The batteries are distinguished mainly by the application:

· Batteries for starting

· Traction batteries

The Starter Batteries (also called SLI = Starting Lighting Ignition) are used to obtain the first combustion in the engine. They have the task of accumulating current while driving through the electrical circuit of the machine and of returning it at any time. These batteries are formed by thin plates that allow you to discharge a lot of energy quickly but do not tolerate being deeply discharged as they would be damaged quickly.

For the starter battery to always remain at its maximum efficiency, it is essential that all the components of the electrical system are subjected to regular checks and that the battery does not remain unused for long periods. For this purpose, after installing the new battery, it is important to make sure that the recharging system brings the battery voltage to 14-14.5 Volts and that the vehicle's electrical system has no absorption greater than 20-30 mA.

The Traction Batteries (Deep cycle battery) instead have thicker plates and separators with glass wool that make them resistant to deep discharges. These batteries, however, do not provide fast discharges like the starting ones even if they can still be used for starting combustion.

The lightweight traction batteries are designed and built-in standard 6-8-12 Volt monoblocks. They are used to store energy and release it in constant and continuous current over time. Mainly used to power small and medium electric motors or for all electrical services, they can be produced with flat or tubular positive plates.

The industrial traction batteries are built-in elements in standard DIN or British 2 Volt sizes. These elements are then assembled in fertilized iron boxes to compose the battery that will give power to medium and large electric motors.


Basically, there are two different types of Lead-Acid battery:

- FREE ACID: where the electrolyte can flow freely between the plates and escape if the battery is turned upside down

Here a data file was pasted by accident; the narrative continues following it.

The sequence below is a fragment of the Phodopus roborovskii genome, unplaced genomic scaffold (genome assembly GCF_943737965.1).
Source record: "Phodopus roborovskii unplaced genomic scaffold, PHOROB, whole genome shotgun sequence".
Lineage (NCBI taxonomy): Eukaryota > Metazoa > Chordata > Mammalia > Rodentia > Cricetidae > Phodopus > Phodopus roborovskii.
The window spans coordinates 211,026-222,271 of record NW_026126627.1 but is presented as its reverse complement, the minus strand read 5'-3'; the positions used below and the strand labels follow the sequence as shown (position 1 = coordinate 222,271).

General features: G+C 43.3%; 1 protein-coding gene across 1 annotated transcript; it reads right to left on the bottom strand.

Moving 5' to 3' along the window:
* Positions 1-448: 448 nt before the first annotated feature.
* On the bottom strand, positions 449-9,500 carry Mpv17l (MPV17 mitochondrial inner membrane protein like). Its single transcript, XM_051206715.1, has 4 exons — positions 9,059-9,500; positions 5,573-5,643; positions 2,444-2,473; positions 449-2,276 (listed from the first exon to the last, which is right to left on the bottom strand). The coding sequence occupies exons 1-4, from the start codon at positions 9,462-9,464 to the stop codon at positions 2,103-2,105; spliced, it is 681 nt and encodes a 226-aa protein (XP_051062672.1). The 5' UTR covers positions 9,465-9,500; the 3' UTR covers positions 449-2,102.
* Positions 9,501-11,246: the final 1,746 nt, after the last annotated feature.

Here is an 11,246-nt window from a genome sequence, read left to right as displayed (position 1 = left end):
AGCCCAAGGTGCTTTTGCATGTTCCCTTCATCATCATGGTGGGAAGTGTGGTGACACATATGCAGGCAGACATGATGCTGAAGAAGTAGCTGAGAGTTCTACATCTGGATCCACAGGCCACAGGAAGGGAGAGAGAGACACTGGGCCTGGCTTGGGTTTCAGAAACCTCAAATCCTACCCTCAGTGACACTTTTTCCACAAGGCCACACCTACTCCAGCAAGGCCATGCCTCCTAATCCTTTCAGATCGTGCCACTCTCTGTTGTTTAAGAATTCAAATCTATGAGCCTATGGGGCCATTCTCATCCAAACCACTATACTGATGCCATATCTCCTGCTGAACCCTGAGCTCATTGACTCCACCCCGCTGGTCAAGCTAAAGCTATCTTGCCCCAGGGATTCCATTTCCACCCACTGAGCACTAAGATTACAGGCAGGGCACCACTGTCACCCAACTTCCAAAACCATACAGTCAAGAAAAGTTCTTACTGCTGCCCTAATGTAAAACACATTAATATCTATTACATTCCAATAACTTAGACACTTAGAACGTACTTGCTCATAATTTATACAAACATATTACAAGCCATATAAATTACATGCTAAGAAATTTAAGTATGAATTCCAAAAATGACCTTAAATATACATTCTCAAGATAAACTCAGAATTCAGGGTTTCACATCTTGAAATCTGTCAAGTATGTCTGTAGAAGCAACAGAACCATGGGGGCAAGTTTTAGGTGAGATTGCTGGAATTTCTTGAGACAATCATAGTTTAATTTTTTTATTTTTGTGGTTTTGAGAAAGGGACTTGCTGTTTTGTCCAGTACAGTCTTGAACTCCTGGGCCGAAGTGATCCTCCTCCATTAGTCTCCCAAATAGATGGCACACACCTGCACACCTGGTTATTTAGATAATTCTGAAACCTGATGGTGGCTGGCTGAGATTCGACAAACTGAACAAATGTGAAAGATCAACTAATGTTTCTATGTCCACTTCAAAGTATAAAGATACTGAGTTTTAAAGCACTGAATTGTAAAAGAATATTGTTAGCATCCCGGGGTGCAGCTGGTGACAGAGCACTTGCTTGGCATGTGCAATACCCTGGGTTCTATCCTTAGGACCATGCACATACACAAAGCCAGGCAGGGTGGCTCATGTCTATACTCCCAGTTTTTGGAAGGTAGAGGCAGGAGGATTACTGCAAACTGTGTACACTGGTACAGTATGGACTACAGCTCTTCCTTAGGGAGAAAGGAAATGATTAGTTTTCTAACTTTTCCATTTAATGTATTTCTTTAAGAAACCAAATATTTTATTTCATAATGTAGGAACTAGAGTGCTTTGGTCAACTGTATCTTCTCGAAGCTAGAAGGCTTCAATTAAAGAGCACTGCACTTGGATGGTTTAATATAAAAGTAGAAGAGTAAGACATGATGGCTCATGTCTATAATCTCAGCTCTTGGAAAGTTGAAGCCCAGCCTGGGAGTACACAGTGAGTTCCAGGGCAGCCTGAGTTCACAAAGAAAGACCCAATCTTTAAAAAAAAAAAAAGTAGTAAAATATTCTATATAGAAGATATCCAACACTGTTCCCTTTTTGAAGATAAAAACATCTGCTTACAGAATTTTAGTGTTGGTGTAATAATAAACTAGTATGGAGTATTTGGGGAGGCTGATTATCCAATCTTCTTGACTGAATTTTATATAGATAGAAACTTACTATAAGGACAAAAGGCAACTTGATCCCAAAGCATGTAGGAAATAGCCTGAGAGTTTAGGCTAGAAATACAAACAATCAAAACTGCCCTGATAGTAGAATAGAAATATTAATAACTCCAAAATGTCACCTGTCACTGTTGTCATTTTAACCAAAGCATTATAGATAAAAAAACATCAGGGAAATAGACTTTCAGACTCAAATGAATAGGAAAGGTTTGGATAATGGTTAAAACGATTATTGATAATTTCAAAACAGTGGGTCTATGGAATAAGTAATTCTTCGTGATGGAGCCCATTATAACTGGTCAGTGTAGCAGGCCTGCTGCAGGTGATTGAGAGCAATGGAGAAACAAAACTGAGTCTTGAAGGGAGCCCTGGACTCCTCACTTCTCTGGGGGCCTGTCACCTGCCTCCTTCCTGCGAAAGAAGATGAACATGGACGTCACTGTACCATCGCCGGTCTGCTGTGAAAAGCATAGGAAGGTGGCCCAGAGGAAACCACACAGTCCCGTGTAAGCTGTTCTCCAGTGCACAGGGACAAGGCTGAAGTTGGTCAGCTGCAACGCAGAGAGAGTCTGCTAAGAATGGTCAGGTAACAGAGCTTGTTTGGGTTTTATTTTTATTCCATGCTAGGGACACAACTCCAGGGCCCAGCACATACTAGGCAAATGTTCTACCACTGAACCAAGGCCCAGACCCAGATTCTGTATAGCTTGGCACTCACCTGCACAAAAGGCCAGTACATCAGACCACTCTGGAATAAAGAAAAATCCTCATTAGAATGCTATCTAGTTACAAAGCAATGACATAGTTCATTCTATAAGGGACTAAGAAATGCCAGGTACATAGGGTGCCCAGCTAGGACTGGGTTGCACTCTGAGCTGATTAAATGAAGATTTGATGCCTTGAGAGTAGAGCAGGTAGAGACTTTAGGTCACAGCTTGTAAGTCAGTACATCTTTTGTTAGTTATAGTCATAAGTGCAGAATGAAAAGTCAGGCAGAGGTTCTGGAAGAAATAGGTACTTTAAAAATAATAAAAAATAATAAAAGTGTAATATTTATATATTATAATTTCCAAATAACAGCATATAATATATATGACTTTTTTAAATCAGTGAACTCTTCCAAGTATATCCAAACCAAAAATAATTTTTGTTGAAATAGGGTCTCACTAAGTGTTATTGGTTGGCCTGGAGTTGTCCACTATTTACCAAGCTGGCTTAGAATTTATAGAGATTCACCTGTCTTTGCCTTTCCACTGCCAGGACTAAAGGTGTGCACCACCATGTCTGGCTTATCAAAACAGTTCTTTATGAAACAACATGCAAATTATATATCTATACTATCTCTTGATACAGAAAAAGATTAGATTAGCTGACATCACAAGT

- SEALED: in this case the electrolyte is "blocked" through two techniques:

GEL The electrolyte is transformed into a gelatinous substance with the addition of hardening agents

AGM (Acid Absorbed) The electrolyte is absorbed by a fibre separator.

Basically, the battery is characterized by:

Voltage - Expressed in Volts (V): it is the unit for measuring the electrical pressure, the thrust that the Amperes receive in an electrical circuit. A battery consists of a set of electrochemical cells (elements) each having a nominal voltage of 2 Volts. Based on the number of elements connected in series, the final nominal voltage of the accumulator is determined which for starting is generally 6 - 12 or 24 Volt.

Discharge Current - Expressed in Ampere (A): this is the unit that measures the flow of current through a circuit. Also called "inrush" current, it is the ability to start a battery. It defines the maximum current that the battery can supply in a given time before the voltage of every single element drops below a fixed value. It is the characteristic that distinguishes a starter battery from traction. In fact, while for starting the battery must have a high starting point even for a very short period of time, for traction, a relatively low starting point is required for a longer period.

Capacity - Expressed in Ampere/hour (Ah) it is the product given by a current (measured in Ampère) for the discharge time determined in hours. It defines the amount of energy that the battery can deliver in: - 20 hours for starter batteries - 10 hours for stationary batteries - 5 hours for traction batteries.